It happened 20 years ago, or maybe more. I was walking on Hillel Street in Jerusalem, and suddenly I heard rapid steps behind me. I turned my head, and before I could recognize the man, he hugged me and with a beaming face shouted, Manus! It was Simchele. I hadn't seen him since he enlisted in the British army. We were very happy to see each other. He pleaded with me, I live on this street. You must come to my apartment and meet my family. It didn't matter when I told him I was rushing to a meeting. I will never forget my experience in his apartment. With his typical passion, which grew as he spoke, he described to his wife and daughter our families' connection in Kremenets from the time when he was a small boy. We brought various memories from our childhood before them, from a period and place that we'll never see again. We also talked about the terrible tragedy in his family, when his older brother, Pinchas, drowned in Shumsk a few days before he was to graduate high school.
I was a partner in that tragedy. I lost two of my best friends, him and Niosha Ovadis.
I spent a more than an hour in the warmth of his family, and today I'm sorry I didn't have a chance to see him again. I saw him only once more, around 10 years ago, during our annual memorial service. Simcha arrived late from Jerusalem, and I had only a few minutes to talk to him about his meeting with his friends from the Youth Guard and the friends he played soccer with in Kremenets.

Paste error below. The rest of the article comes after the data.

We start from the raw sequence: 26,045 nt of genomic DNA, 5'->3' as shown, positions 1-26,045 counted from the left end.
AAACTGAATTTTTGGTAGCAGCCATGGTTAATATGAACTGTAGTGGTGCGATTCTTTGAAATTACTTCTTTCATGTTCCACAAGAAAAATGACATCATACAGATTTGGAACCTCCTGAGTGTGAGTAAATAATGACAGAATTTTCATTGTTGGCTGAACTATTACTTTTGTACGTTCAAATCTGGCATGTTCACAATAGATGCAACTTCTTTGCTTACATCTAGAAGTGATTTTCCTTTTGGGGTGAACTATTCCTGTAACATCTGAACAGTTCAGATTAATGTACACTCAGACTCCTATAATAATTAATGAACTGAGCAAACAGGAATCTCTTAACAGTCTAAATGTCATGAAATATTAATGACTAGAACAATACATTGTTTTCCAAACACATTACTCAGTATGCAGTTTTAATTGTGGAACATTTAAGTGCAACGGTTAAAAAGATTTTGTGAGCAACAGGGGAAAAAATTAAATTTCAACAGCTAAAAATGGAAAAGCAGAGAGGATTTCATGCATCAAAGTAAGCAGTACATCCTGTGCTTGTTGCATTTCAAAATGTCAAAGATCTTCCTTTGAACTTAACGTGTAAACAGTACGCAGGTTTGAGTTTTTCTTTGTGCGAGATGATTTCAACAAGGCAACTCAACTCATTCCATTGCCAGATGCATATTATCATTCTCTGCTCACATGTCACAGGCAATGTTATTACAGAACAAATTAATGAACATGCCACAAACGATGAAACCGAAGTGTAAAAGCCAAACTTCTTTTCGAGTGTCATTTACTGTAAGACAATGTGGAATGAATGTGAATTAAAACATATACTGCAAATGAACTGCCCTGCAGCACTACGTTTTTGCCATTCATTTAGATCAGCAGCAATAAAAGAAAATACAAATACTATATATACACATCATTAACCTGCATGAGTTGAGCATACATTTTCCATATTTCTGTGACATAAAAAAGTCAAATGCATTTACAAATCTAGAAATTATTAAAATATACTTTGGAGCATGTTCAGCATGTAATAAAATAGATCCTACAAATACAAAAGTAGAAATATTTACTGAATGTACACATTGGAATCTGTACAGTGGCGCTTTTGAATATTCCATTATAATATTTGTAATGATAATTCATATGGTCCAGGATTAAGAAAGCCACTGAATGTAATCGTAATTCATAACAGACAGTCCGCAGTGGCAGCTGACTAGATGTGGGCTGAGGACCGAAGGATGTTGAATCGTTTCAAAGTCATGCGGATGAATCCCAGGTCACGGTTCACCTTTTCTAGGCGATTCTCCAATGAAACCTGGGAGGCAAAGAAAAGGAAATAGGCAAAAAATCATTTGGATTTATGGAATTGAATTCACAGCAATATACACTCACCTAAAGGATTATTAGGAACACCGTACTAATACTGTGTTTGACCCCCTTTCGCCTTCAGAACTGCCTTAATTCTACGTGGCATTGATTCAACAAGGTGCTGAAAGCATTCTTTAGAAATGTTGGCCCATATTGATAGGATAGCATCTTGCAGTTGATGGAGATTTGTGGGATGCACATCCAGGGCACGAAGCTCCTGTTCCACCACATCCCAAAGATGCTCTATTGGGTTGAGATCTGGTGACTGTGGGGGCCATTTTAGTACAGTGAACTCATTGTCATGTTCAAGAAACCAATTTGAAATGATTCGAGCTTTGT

Simcha played a significant role in the establishment and development of the Youth Guard in Kremenets, mainly after the older active members had immigrated to the Land or joined the Communist underground. At a very young age, when he was only a teenager, he gave brilliant speeches in front of a large crowds for the benefit of the national funds. You stood with your mouth open at the sight of this brave young man.
Simcha arrived in the Land in 1935 to study at Hebrew University. Avraham Golan wrote the following in the Jewish National Fund's newspaper about the time when Simcha was at the university. Simcha belonged to the same 'group' that arrived in the Land in the middle of the 1930s. At that time they were not 'immigrants' or receive 'benefits' In time, his group became the yeast in the dough of Israeli society: in science, literature, political leadership, pioneering all that was needed in a country-to-be
After finishing his studies with a degree in humanities, Simcha was appointed, with others, to work for the Jewish Agency and was the best of them.
When the call came from the nation's organizations to volunteer to the British army, Simcha was among the first thousand sent to fight against the Germans. He was awarded the honor of raising the flag of the first Jewish Brigade with his own hands.
In 1952, the Jewish Agency sent Simcha and his family first to Cuba and later to Mexico and the countries of South America. He finished his mission in North America and Canada. His wife, Zahara, said that in all the countries they visited, he always searched with candles for Kremenetsers.
After returning to the Land and retiring from the Jewish Agency, Simcha dedicated his time to the matters of the retiree community and was the chair of the agency's retiree organization. As always, he managed to continue with his lectures at different social clubs, mostly clubs for the elderly. Among them was a club for Russian immigrants and immigrants from central Europe. His listeners expressed their thanks in heartfelt letters sent to him and his family during his difficult illness and after his death.
Simcha died in December 1979 at the age of just 67. When I read the letters of condolence the family received from various organizations in Jerusalem, I can see how extensive and wide his public work was and how great his talent was. It is pity that our organization, the Organization of Kremenets Emigrants, did not benefit from his help, whicht we needed for many years.